Eye on Regulations

Leading Green Industry voices offer insight into key regulations that could affect small business in 2013 and beyond.

Kris Kiser, an attorney, is president and CEO of the Outdoor Power Equipment Institute (OPEI) and the OPEI Education and Research Foundation. OPEI is an 84-member international trade association representing the engine, utility vehicle and outdoor power equipment manufacturing industry.
Kris Kiser, an attorney, is president and CEO of the Outdoor Power Equipment Institute (OPEI) and the OPEI Education and Research Foundation. OPEI is an 84-member international trade association representing the engine, utility vehicle and outdoor power equipment manufacturing industry.

Many in the small-business community fear that the next four years will usher in an onslaught of new regulations, several of which could have a negative impact on small businesses. Case in point: Small Businesses for Sensible Regulations, sponsored by the National Federation of Independent Businesses, predicts that some 4,128 new regulations are "in the pipeline" and could be enacted over the next four years.

These potential new regulations apply to a wide range of activities, many of which would either directly or indirectly affect the Green Industry. Examples include:

  • EPA stormwater revision to tighten controls on stormwater discharges from developed sites; this could actually help create landscaping opportunities in the way of green roofs, rain gardens and permeable paving
  • EPA updated certification requirements for pesticide applicators in hopes of better protecting both the applicator and the general public
  • Department of Labor's proposed changes to crystalline silica dust exposure guidelines
  • Department of Labor's proposed update to nondiscrimination in compensation guidelines, in addition to a new compensation data collection tool.

We talked to three leading Green Industry organizations to see what the regulatory environment could specifically have in store for the equipment, irrigation and landscape contracting segments of the industry in 2013.

What equipment makers are watching

Kris Kiser, president and CEO of the Outdoor Power Equipment Institute (OPEI)—the association of small engine and equipment manufacturers—says his group is paying close attention to fuel-related issues, particularly with respect to ethanol.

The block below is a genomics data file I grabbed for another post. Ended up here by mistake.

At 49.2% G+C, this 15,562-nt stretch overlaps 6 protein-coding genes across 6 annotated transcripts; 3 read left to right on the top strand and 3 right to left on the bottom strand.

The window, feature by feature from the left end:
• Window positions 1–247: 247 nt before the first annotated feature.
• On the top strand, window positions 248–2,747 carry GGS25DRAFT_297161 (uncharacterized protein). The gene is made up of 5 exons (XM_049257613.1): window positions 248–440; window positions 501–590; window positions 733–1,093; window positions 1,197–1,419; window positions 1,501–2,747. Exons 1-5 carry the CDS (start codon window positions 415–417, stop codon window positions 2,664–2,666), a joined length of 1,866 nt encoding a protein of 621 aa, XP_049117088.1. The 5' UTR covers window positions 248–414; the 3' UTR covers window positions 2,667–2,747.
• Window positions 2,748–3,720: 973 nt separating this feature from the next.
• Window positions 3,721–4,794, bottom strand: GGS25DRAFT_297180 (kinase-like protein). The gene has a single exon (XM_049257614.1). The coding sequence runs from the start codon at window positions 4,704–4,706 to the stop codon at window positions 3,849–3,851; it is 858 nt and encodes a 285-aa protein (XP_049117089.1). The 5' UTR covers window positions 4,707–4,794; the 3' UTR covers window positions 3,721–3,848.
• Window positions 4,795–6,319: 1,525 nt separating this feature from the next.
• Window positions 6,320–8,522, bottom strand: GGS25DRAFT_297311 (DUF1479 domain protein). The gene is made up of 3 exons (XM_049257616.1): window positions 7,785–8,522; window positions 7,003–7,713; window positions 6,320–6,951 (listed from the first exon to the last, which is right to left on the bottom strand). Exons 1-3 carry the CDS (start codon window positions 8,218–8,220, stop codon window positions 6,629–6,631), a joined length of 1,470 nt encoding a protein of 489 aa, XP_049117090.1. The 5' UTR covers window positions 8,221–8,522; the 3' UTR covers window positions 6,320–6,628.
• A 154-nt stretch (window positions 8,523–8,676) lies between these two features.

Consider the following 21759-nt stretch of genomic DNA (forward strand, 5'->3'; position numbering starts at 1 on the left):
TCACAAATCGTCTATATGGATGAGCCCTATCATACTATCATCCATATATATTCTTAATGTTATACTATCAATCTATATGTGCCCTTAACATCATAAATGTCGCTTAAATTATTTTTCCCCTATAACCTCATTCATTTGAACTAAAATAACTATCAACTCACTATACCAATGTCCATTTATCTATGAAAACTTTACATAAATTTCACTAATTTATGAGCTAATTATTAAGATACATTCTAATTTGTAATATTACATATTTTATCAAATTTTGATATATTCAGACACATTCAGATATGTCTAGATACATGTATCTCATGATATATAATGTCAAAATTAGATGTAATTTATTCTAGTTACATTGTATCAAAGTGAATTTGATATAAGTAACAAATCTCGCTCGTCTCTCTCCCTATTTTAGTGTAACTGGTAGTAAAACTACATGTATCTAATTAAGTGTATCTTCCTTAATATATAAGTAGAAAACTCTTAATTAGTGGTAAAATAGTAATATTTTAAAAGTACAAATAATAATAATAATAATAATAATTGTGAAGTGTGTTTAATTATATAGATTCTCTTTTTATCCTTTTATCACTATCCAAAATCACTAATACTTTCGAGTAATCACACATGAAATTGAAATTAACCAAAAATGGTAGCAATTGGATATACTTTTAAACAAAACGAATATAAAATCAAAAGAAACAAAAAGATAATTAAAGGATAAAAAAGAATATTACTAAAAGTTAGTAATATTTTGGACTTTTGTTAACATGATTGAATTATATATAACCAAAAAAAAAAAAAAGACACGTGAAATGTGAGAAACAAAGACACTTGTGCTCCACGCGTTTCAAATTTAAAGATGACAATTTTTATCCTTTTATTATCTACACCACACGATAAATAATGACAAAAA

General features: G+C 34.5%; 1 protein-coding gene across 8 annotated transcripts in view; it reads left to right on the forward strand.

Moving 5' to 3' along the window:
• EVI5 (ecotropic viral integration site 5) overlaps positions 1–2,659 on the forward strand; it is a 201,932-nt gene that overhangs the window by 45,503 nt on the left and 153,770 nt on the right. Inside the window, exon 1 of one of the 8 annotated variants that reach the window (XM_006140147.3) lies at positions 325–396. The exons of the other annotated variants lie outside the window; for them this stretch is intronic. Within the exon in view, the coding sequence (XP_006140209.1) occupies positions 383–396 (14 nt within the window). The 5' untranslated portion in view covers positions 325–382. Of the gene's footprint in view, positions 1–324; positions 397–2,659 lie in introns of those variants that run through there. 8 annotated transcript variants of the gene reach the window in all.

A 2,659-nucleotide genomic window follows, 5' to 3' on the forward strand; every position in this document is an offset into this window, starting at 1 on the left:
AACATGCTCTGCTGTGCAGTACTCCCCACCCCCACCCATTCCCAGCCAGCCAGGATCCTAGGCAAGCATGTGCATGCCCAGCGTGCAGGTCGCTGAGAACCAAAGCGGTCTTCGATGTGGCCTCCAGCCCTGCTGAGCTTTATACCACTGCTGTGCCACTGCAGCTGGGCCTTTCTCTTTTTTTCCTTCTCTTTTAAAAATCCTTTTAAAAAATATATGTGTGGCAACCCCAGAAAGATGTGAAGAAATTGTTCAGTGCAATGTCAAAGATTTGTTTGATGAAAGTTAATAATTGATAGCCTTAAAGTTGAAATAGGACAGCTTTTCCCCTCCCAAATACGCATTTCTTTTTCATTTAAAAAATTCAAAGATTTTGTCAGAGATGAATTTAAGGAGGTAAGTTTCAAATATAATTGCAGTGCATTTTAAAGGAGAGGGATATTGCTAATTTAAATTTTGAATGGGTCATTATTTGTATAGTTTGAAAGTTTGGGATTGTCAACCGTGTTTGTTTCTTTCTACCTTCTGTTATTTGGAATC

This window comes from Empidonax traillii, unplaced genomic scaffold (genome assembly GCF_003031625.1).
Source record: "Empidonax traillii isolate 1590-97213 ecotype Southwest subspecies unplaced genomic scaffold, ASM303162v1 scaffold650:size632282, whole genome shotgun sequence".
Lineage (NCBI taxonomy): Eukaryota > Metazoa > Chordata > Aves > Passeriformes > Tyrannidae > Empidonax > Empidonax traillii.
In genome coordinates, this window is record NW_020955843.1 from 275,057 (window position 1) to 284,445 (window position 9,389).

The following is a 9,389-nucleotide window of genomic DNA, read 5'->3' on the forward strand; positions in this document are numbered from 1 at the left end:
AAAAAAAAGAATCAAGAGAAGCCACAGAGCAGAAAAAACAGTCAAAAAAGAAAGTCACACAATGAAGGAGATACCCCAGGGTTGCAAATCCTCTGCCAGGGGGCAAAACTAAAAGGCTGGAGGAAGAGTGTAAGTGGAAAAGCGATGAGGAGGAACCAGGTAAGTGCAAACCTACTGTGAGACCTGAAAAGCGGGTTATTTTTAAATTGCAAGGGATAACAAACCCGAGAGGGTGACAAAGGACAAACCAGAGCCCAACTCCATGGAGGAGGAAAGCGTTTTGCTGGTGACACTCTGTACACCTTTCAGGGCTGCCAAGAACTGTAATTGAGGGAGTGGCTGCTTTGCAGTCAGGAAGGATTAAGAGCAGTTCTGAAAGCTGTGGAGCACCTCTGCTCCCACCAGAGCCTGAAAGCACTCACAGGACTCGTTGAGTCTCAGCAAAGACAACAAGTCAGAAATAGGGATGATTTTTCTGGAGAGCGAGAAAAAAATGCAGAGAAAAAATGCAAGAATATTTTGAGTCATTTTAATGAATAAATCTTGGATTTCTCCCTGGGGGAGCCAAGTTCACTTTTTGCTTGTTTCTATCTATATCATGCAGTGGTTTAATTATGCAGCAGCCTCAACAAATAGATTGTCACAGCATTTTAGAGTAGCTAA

First and foremost, OPEI is worried about the proliferation of ethanol E15 in the marketplace this year. E15 will damage small engines that are used to power lawnmowers and other lawn equipment.

Something known as “engine certification fuels” is also an issue. Manufacturers must earn an engine certification from EPA. The problem is that EPA is still saying to use an ethanol-free fuel for the testing on smaller engines for handheld equipment. But gasoline with 10% ethanol is what is most commonly found in the marketplace today.

Why is that a problem? “With carbureted engines, you have about a 10% design window,” Kiser explains. “So if we’re testing engines with 0 ethanol fuel, those engines are right on the edge and run very lean when powered by E10 out in the field. And we already know that E15 is not approved for small engines—yet EPA says it wants E15 to become the dominant fuel in the marketplace.”

To further complicate matters, Kiser says EPA and CARB (the California Air Resources Board) are not on the same page when it comes to E15. “CARB wants more testing on E15 and says it will be several years before it gets into the California market,” Kiser says. “This all gets very challenging for engine and equipment manufacturers.”

A few years ago, manufacturers faced a huge challenge when several had engines they were importing from overseas seized at customs. The manufacturers thought they were importing emissions-compliant engines, but EPA decided that the engines didn’t meet their tamper-resistance guidelines, prompting OPEI to develop a new guidance document for manufacturers to follow.